8. #8
    Quote Originally Posted by gjnl View Post
    Intermittent catheterization is supposed to be done under clean conditions, which means a new catheter for each cath and cleaning the meatus area before and after the cath. If you cath through the external catheter (while you are still wearing it), you don't have a chance to clean the area and the catheter is likely going to come in contact with the walls of the external catheter. I think you are just asking for trouble from frequent and recurring urinary tract infections. Many years ago, there was a condom catheter that could be taken apart, leaving the sheath on the penis, but exposing the meatus for cleaning and allowing for direct entry of the catheter without the possibility of contaminating it. After catching the external catheter could be put back together and the leg bag attached. I haven't seen that catheter on the market for many years. It seemed like a good idea, I don't know why it is no longer on the market.
    I haven't clean (used the alcohol or betadine) cathed myself in 28 years. I wash my hands, cath myself and that is it. Adding the external cath into the mix doesn't seem to be that much of an additional contaminent to me. Now if someone was cathing for me, I can see that requiring a purer clean technique. gjnl, I appreciate your feedback and insight. I'm not trying to be argumentative just lay it out there more practically/realistically.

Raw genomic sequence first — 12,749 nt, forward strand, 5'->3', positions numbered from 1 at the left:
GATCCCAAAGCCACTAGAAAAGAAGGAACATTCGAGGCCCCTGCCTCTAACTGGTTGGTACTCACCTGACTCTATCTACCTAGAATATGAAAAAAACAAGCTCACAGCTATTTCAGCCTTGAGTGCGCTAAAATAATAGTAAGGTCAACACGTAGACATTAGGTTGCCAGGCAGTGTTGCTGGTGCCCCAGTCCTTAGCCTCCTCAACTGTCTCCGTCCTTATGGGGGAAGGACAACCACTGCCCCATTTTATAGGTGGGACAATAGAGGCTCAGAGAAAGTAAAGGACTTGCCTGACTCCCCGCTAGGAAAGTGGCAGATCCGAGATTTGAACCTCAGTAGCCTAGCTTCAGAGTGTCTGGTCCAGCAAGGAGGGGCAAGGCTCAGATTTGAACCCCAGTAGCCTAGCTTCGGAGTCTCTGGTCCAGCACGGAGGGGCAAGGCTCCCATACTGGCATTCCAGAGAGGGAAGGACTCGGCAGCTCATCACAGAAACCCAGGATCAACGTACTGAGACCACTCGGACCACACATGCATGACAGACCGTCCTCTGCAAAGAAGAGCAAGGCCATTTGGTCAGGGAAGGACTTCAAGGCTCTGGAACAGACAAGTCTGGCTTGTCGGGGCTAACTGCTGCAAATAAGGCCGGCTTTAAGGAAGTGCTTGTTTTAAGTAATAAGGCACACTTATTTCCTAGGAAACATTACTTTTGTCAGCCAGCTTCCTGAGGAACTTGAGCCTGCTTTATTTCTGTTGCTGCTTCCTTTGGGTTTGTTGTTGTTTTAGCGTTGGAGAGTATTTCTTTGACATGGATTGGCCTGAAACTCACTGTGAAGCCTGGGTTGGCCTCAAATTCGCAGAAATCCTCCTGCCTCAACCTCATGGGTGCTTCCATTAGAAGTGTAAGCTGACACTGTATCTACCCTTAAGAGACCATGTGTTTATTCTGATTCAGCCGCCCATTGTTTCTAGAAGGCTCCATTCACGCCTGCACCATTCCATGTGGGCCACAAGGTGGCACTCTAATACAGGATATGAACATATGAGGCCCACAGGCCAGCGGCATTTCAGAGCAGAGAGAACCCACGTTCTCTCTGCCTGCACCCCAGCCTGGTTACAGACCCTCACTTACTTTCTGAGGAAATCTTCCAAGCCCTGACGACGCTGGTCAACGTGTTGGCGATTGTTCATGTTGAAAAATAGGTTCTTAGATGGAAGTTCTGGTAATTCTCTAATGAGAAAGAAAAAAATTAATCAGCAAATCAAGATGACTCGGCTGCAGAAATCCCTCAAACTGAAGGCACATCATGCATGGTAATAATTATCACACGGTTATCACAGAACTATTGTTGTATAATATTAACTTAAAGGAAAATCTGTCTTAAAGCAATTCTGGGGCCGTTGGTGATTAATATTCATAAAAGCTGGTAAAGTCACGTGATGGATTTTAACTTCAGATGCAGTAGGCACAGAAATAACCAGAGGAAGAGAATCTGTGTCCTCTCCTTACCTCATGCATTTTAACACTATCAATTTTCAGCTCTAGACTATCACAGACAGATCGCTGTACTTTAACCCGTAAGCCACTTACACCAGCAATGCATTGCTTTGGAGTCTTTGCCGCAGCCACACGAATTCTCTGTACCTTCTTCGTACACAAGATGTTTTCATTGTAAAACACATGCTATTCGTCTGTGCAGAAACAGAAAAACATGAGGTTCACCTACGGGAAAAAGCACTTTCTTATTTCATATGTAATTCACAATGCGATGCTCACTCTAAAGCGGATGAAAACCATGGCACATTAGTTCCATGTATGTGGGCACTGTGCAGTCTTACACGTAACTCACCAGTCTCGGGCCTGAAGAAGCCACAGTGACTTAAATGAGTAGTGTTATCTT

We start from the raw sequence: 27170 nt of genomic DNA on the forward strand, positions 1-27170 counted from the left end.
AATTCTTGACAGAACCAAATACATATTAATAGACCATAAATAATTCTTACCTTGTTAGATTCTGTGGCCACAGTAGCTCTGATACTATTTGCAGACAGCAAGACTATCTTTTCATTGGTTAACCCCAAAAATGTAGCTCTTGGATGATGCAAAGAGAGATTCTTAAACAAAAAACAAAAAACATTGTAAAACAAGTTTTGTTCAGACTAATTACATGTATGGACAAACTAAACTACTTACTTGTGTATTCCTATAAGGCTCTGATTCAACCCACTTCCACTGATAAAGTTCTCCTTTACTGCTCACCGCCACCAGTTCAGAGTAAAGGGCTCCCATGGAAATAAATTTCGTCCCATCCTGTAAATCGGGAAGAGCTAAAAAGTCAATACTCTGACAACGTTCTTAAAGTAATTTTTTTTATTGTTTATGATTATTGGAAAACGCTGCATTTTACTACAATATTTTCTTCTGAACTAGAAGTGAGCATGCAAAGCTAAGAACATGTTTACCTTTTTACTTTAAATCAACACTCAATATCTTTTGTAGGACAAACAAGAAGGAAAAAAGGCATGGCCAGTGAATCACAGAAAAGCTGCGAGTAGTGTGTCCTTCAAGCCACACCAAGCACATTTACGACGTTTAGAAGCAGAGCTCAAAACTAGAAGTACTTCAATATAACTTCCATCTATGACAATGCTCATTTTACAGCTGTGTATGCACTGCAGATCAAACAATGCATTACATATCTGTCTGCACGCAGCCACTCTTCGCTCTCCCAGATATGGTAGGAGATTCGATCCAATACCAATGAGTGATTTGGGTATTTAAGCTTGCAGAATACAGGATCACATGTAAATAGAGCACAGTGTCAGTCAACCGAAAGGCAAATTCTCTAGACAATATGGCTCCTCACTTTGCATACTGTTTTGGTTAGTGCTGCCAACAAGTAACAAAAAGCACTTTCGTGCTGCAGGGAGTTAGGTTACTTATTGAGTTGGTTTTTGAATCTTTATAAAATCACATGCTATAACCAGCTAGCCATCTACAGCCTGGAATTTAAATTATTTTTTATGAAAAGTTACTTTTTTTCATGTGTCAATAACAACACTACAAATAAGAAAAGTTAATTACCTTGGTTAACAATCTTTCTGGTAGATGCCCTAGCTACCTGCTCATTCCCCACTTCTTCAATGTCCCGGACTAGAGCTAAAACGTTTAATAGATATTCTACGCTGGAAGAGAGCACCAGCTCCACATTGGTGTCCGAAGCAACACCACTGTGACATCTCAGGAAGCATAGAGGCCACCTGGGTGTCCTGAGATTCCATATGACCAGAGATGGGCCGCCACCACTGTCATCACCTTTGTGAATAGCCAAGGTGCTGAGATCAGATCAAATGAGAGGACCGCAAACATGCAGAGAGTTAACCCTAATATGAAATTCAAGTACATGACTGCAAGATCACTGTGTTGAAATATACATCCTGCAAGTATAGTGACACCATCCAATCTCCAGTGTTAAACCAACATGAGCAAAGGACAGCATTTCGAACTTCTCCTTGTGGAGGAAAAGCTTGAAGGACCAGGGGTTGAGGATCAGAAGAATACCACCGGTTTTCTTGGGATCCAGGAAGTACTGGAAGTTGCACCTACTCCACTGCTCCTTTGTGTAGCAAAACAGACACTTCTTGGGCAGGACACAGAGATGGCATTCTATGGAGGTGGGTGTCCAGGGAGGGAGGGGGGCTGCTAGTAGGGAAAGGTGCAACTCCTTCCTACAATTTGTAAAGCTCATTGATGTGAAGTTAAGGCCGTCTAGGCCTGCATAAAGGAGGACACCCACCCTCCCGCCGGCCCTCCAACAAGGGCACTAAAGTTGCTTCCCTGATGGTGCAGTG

9. #9
    I've cathed through my external cath for the last 10-12 years, morning and night, and frequently mid-afternoon as well. Never had an issue. I had a urology appt last week and was discussing my methods with my Dr. He said there are no studies indicating it is harmful or risky.

    Quote Originally Posted by Patton57 View Post
    Has anyone been able to keep your external catheter on and intermittent cath through the opening? I know you lose some sterility but you do drain the bladder.

    For example, you cath in the morning as part of changing your external cath. Then you intermittent cath three additional times through the day while the external cath is on but disconnected from the leg/night bag.
    "It is every man's obligation to put back into the world at least the equivalent of what he takes out of it. Try not to become a man of success but rather try to become a man of value." - Albert Einstein

  10. #10
    Those last two posts pretty much blow up everything I was taught about IC. 'Course, my urologist once told me that he has a patient that carries a red rubber cath in his boot for use whenever. I guess it all depends on your resistance to bugs.